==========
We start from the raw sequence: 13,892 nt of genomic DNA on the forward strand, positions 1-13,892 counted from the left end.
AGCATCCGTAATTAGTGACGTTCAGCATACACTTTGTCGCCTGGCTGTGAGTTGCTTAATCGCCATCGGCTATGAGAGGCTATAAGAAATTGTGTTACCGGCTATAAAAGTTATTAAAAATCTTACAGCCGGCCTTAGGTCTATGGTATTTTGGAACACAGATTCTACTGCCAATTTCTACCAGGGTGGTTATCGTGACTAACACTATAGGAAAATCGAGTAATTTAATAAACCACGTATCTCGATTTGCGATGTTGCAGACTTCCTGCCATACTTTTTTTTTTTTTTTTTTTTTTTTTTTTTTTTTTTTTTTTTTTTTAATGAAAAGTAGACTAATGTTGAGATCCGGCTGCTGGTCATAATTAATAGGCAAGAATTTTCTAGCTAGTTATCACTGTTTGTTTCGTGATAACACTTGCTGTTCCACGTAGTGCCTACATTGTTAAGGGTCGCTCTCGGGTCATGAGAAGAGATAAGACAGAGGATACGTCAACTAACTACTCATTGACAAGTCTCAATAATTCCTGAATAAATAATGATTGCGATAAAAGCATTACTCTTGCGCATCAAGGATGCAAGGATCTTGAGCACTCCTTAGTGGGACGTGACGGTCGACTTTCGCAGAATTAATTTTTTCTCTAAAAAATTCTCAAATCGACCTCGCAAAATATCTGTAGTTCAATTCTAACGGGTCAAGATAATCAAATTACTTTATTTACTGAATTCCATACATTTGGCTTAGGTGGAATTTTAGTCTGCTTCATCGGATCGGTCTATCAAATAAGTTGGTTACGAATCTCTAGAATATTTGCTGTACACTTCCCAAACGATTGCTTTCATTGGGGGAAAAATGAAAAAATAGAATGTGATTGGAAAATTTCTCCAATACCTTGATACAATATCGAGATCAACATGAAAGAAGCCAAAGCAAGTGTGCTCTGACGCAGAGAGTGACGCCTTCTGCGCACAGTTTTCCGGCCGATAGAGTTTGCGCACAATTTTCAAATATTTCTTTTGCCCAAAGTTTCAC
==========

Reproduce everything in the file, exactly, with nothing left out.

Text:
We start from the raw sequence: 13,892 nt of genomic DNA on the forward strand, positions 1-13,892 counted from the left end.
AGCATCCGTAATTAGTGACGTTCAGCATACACTTTGTCGCCTGGCTGTGAGTTGCTTAATCGCCATCGGCTATGAGAGGCTATAAGAAATTGTGTTACCGGCTATAAAAGTTATTAAAAATCTTACAGCCGGCCTTAGGTCTATGGTATTTTGGAACACAGATTCTACTGCCAATTTCTACCAGGGTGGTTATCGTGACTAACACTATAGGAAAATCGAGTAATTTAATAAACCACGTATCTCGATTTGCGATGTTGCAGACTTCCTGCCATACTTTTTTTTTTTTTTTTTTTTTTTTTTTTTTTTTTTTTTTTTTTTTAATGAAAAGTAGACTAATGTTGAGATCCGGCTGCTGGTCATAATTAATAGGCAAGAATTTTCTAGCTAGTTATCACTGTTTGTTTCGTGATAACACTTGCTGTTCCACGTAGTGCCTACATTGTTAAGGGTCGCTCTCGGGTCATGAGAAGAGATAAGACAGAGGATACGTCAACTAACTACTCATTGACAAGTCTCAATAATTCCTGAATAAATAATGATTGCGATAAAAGCATTACTCTTGCGCATCAAGGATGCAAGGATCTTGAGCACTCCTTAGTGGGACGTGACGGTCGACTTTCGCAGAATTAATTTTTTCTCTAAAAAATTCTCAAATCGACCTCGCAAAATATCTGTAGTTCAATTCTAACGGGTCAAGATAATCAAATTACTTTATTTACTGAATTCCATACATTTGGCTTAGGTGGAATTTTAGTCTGCTTCATCGGATCGGTCTATCAAATAAGTTGGTTACGAATCTCTAGAATATTTGCTGTACACTTCCCAAACGATTGCTTTCATTGGGGGAAAAATGAAAAAATAGAATGTGATTGGAAAATTTCTCCAATACCTTGATACAATATCGAGATCAACATGAAAGAAGCCAAAGCAAGTGTGCTCTGACGCAGAGAGTGACGCCTTCTGCGCACAGTTTTCCGGCCGATAGAGTTTGCGCACAATTTTCAAATATTTCTTTTGCCCAAAGTTTCAC